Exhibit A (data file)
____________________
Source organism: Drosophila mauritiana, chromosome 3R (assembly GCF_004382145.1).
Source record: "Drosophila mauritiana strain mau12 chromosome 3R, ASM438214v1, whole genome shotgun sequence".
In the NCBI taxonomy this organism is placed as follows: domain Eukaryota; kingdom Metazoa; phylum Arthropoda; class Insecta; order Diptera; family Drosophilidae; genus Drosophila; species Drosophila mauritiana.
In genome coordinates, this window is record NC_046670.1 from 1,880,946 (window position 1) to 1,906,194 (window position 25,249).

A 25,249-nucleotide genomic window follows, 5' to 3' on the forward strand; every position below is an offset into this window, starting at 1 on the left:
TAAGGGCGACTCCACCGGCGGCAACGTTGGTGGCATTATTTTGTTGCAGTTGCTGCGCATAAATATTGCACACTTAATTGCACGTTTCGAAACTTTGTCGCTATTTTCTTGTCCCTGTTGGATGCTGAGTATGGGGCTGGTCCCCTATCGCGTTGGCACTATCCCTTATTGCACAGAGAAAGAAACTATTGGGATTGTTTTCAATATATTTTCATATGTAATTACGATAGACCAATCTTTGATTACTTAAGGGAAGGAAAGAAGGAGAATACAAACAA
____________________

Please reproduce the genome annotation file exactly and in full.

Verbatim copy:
Source organism: Drosophila mauritiana, chromosome 3R (assembly GCF_004382145.1).
Source record: "Drosophila mauritiana strain mau12 chromosome 3R, ASM438214v1, whole genome shotgun sequence".
In the NCBI taxonomy this organism is placed as follows: domain Eukaryota; kingdom Metazoa; phylum Arthropoda; class Insecta; order Diptera; family Drosophilidae; genus Drosophila; species Drosophila mauritiana.
In genome coordinates, this window is record NC_046670.1 from 1,880,946 (window position 1) to 1,906,194 (window position 25,249).

A 25,249-nucleotide genomic window follows, 5' to 3' on the forward strand; every position below is an offset into this window, starting at 1 on the left:
TAAGGGCGACTCCACCGGCGGCAACGTTGGTGGCATTATTTTGTTGCAGTTGCTGCGCATAAATATTGCACACTTAATTGCACGTTTCGAAACTTTGTCGCTATTTTCTTGTCCCTGTTGGATGCTGAGTATGGGGCTGGTCCCCTATCGCGTTGGCACTATCCCTTATTGCACAGAGAAAGAAACTATTGGGATTGTTTTCAATATATTTTCATATGTAATTACGATAGACCAATCTTTGATTACTTAAGGGAAGGAAAGAAGGAGAATACAAACAA